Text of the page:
U.S. Department of Labor calls company’s wage pool unlawful

On Behalf of | Jan 8, 2016 | Wage And Hour Claims

New York City is a hotspot for some of the best restaurants in the world. There are many chefs and restaurant workers who flock to New York in hopes of securing a spot at one of these establishments. Servers and other workers in the industry rely highly on the tips they get every day. While each restaurant may have its own policies for how tips are received and processed, one business has found itself facing a lawsuit from the U.S. Department of Labor due to its tipping policies.

A.C.E. Restaurant Group, which owns a variety of restaurants including some on Long Island, apparently uses something called a wage pool. The company allegedly requires their bartenders and servers to contribute a percentage of the tips they make to this wage pool. The money collected in that pool is then distributed to non-tipped employees, an action the Department of Labor calls unlawful.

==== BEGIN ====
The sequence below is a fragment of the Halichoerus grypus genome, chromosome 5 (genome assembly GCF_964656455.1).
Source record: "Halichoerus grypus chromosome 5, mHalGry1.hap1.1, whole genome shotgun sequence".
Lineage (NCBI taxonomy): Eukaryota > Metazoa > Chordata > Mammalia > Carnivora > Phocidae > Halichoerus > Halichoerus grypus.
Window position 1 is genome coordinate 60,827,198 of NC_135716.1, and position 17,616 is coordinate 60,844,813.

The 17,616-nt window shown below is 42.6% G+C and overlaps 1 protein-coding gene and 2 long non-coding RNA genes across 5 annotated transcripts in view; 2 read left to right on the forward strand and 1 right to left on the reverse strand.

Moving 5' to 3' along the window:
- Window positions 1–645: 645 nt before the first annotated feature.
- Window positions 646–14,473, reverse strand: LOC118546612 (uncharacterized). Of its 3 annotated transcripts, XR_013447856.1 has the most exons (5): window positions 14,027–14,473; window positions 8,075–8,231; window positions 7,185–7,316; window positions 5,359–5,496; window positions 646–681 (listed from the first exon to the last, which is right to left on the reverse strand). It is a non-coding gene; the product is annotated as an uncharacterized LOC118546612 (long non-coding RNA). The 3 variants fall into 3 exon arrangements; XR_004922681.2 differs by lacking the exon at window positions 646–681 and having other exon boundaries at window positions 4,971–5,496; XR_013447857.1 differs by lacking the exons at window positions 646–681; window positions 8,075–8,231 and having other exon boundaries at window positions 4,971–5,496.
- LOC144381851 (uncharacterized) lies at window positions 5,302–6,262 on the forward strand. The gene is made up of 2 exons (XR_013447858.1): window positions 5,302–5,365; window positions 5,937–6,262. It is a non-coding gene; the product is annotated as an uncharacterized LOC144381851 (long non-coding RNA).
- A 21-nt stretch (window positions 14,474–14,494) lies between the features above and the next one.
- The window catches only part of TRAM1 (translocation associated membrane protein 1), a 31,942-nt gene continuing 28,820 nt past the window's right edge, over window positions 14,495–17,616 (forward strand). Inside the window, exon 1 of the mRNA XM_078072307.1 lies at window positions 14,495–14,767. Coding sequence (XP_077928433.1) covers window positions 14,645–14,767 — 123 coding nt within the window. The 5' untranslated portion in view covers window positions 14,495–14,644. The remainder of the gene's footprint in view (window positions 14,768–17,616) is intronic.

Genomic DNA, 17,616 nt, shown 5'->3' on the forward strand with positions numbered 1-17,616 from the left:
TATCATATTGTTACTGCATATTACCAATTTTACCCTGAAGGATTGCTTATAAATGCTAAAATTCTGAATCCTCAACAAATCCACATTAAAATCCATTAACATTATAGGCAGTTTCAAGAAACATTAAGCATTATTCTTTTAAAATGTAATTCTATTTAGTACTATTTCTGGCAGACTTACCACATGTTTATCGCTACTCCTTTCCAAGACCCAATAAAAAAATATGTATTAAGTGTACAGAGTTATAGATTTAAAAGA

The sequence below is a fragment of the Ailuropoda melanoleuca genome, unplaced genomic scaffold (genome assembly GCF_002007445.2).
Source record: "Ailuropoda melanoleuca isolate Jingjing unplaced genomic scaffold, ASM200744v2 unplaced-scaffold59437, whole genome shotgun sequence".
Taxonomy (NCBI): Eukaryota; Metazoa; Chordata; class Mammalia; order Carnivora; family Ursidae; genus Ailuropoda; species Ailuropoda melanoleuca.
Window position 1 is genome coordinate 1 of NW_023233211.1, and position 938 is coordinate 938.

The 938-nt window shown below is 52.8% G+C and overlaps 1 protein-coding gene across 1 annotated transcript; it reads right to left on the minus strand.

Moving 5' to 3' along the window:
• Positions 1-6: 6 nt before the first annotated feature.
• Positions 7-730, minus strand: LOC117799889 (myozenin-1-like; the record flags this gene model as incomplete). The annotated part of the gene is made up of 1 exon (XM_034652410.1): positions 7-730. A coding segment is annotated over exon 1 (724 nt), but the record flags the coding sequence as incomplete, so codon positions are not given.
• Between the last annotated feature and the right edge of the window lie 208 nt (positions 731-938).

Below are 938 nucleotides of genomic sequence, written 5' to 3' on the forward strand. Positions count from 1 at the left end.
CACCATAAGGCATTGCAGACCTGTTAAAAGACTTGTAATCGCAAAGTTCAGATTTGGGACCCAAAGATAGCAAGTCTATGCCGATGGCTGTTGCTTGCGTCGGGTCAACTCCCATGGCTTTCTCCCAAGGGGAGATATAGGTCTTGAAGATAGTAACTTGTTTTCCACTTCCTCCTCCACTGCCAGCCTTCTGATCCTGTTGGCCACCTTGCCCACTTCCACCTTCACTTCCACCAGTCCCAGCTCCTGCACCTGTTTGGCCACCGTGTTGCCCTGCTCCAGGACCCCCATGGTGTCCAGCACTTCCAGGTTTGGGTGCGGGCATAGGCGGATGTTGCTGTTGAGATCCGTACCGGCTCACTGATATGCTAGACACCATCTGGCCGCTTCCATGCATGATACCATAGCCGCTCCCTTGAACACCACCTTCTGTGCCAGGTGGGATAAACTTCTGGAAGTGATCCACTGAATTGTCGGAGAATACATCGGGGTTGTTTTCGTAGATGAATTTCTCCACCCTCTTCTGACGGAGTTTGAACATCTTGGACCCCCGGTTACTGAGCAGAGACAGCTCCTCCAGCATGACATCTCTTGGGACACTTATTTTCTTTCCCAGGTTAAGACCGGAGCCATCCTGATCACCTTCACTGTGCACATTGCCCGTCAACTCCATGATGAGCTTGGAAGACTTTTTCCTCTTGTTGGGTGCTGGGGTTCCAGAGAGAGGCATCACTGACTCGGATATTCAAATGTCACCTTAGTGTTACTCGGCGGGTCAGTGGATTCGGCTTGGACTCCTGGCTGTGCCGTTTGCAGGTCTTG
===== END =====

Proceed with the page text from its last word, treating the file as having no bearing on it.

The lawsuit claims the company collected tips in an amount topping $40,000 from their employees. The lawsuit is attempting to get funds reimbursed on behalf of almost 1,500 workers. The reimbursement would include money for unpaid overtime compensation, tips and minimum wage.

The company is trying to get the lawsuit dismissed altogether, claiming that the lawsuit fails to support its allegations. They say the tip pool is fair and that the company often pays the employees more tips than the employees put into the pool. Not only that, the company claims it often advances tips to employees so they can have a predictable income each week.

It will be interesting to follow this case for employers and employees alike. It’s likely that this restaurant company is not the only one that uses a tip pool to pay non-tipped employees, so the outcome of this lawsuit could affect others in the future.

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